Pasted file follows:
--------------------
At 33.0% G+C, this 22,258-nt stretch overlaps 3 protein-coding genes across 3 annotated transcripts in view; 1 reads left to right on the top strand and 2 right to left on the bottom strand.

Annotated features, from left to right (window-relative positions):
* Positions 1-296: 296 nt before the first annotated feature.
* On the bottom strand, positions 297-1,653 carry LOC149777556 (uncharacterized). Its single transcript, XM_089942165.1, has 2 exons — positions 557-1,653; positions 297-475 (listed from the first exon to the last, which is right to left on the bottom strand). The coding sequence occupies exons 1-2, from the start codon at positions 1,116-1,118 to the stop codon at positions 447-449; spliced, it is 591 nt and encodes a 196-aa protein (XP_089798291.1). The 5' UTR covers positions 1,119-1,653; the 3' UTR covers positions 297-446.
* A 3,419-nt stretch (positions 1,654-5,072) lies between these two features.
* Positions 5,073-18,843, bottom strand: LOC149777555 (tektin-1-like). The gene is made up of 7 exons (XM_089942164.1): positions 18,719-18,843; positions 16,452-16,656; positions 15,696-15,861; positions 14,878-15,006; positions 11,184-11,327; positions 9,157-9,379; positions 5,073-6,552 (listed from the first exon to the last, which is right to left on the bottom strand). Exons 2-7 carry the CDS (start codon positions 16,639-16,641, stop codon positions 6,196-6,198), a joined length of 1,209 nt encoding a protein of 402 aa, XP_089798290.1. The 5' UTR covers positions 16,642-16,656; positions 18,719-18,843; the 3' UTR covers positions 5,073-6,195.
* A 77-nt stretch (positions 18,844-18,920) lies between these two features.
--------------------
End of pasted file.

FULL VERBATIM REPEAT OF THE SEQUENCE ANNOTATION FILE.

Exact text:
At 33.0% G+C, this 22,258-nt stretch overlaps 3 protein-coding genes across 3 annotated transcripts in view; 1 reads left to right on the top strand and 2 right to left on the bottom strand.

Annotated features, from left to right (window-relative positions):
* Positions 1-296: 296 nt before the first annotated feature.
* On the bottom strand, positions 297-1,653 carry LOC149777556 (uncharacterized). Its single transcript, XM_089942165.1, has 2 exons — positions 557-1,653; positions 297-475 (listed from the first exon to the last, which is right to left on the bottom strand). The coding sequence occupies exons 1-2, from the start codon at positions 1,116-1,118 to the stop codon at positions 447-449; spliced, it is 591 nt and encodes a 196-aa protein (XP_089798291.1). The 5' UTR covers positions 1,119-1,653; the 3' UTR covers positions 297-446.
* A 3,419-nt stretch (positions 1,654-5,072) lies between these two features.
* Positions 5,073-18,843, bottom strand: LOC149777555 (tektin-1-like). The gene is made up of 7 exons (XM_089942164.1): positions 18,719-18,843; positions 16,452-16,656; positions 15,696-15,861; positions 14,878-15,006; positions 11,184-11,327; positions 9,157-9,379; positions 5,073-6,552 (listed from the first exon to the last, which is right to left on the bottom strand). Exons 2-7 carry the CDS (start codon positions 16,639-16,641, stop codon positions 6,196-6,198), a joined length of 1,209 nt encoding a protein of 402 aa, XP_089798290.1. The 5' UTR covers positions 16,642-16,656; positions 18,719-18,843; the 3' UTR covers positions 5,073-6,195.
* A 77-nt stretch (positions 18,844-18,920) lies between these two features.